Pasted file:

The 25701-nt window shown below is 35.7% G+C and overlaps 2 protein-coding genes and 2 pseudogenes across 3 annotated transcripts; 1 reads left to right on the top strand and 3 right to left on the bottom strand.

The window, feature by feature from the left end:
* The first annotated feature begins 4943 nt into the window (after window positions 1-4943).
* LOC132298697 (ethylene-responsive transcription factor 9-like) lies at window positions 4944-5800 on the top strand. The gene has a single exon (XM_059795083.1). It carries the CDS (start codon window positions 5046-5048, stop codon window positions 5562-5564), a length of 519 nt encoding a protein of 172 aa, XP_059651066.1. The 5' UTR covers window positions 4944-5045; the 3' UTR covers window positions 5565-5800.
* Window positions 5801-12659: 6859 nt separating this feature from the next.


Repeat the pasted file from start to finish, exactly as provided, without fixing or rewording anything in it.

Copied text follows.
The 25701-nt window shown below is 35.7% G+C and overlaps 2 protein-coding genes and 2 pseudogenes across 3 annotated transcripts; 1 reads left to right on the top strand and 3 right to left on the bottom strand.

The window, feature by feature from the left end:
* The first annotated feature begins 4943 nt into the window (after window positions 1-4943).
* LOC132298697 (ethylene-responsive transcription factor 9-like) lies at window positions 4944-5800 on the top strand. The gene has a single exon (XM_059795083.1). It carries the CDS (start codon window positions 5046-5048, stop codon window positions 5562-5564), a length of 519 nt encoding a protein of 172 aa, XP_059651066.1. The 5' UTR covers window positions 4944-5045; the 3' UTR covers window positions 5565-5800.
* Window positions 5801-12659: 6859 nt separating this feature from the next.